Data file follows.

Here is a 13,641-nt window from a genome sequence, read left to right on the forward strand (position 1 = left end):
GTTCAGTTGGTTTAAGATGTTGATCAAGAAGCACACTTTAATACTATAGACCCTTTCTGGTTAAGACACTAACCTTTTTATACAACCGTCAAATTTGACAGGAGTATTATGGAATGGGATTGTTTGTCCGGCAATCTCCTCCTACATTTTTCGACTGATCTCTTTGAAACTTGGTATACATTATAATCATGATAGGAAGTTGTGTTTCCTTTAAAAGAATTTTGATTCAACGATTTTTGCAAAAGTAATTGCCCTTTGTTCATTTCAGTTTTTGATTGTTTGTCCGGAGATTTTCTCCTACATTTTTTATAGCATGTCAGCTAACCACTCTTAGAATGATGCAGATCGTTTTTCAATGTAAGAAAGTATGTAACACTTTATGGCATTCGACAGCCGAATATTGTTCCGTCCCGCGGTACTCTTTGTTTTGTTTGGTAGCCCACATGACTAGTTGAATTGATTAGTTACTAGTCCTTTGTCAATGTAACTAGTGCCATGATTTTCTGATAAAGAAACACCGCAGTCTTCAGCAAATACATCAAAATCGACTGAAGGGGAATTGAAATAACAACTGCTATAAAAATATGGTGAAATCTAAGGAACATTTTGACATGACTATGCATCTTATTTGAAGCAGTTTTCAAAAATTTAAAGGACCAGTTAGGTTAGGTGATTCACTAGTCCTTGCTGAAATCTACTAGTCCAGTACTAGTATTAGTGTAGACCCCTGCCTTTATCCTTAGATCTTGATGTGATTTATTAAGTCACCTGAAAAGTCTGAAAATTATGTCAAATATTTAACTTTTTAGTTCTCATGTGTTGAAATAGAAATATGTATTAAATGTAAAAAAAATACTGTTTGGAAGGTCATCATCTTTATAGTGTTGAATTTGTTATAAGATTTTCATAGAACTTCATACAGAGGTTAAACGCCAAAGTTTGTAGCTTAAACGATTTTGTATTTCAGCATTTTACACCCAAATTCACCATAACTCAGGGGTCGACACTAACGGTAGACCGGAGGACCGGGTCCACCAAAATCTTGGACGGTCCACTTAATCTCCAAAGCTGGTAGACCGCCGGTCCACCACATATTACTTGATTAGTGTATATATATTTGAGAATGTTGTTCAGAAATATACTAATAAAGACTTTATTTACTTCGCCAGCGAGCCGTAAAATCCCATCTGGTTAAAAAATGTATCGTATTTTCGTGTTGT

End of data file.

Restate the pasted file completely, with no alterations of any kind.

Here is a 13,641-nt window from a genome sequence, read left to right on the forward strand (position 1 = left end):
GTTCAGTTGGTTTAAGATGTTGATCAAGAAGCACACTTTAATACTATAGACCCTTTCTGGTTAAGACACTAACCTTTTTATACAACCGTCAAATTTGACAGGAGTATTATGGAATGGGATTGTTTGTCCGGCAATCTCCTCCTACATTTTTCGACTGATCTCTTTGAAACTTGGTATACATTATAATCATGATAGGAAGTTGTGTTTCCTTTAAAAGAATTTTGATTCAACGATTTTTGCAAAAGTAATTGCCCTTTGTTCATTTCAGTTTTTGATTGTTTGTCCGGAGATTTTCTCCTACATTTTTTATAGCATGTCAGCTAACCACTCTTAGAATGATGCAGATCGTTTTTCAATGTAAGAAAGTATGTAACACTTTATGGCATTCGACAGCCGAATATTGTTCCGTCCCGCGGTACTCTTTGTTTTGTTTGGTAGCCCACATGACTAGTTGAATTGATTAGTTACTAGTCCTTTGTCAATGTAACTAGTGCCATGATTTTCTGATAAAGAAACACCGCAGTCTTCAGCAAATACATCAAAATCGACTGAAGGGGAATTGAAATAACAACTGCTATAAAAATATGGTGAAATCTAAGGAACATTTTGACATGACTATGCATCTTATTTGAAGCAGTTTTCAAAAATTTAAAGGACCAGTTAGGTTAGGTGATTCACTAGTCCTTGCTGAAATCTACTAGTCCAGTACTAGTATTAGTGTAGACCCCTGCCTTTATCCTTAGATCTTGATGTGATTTATTAAGTCACCTGAAAAGTCTGAAAATTATGTCAAATATTTAACTTTTTAGTTCTCATGTGTTGAAATAGAAATATGTATTAAATGTAAAAAAAATACTGTTTGGAAGGTCATCATCTTTATAGTGTTGAATTTGTTATAAGATTTTCATAGAACTTCATACAGAGGTTAAACGCCAAAGTTTGTAGCTTAAACGATTTTGTATTTCAGCATTTTACACCCAAATTCACCATAACTCAGGGGTCGACACTAACGGTAGACCGGAGGACCGGGTCCACCAAAATCTTGGACGGTCCACTTAATCTCCAAAGCTGGTAGACCGCCGGTCCACCACATATTACTTGATTAGTGTATATATATTTGAGAATGTTGTTCAGAAATATACTAATAAAGACTTTATTTACTTCGCCAGCGAGCCGTAAAATCCCATCTGGTTAAAAAATGTATCGTATTTTCGTGTTGT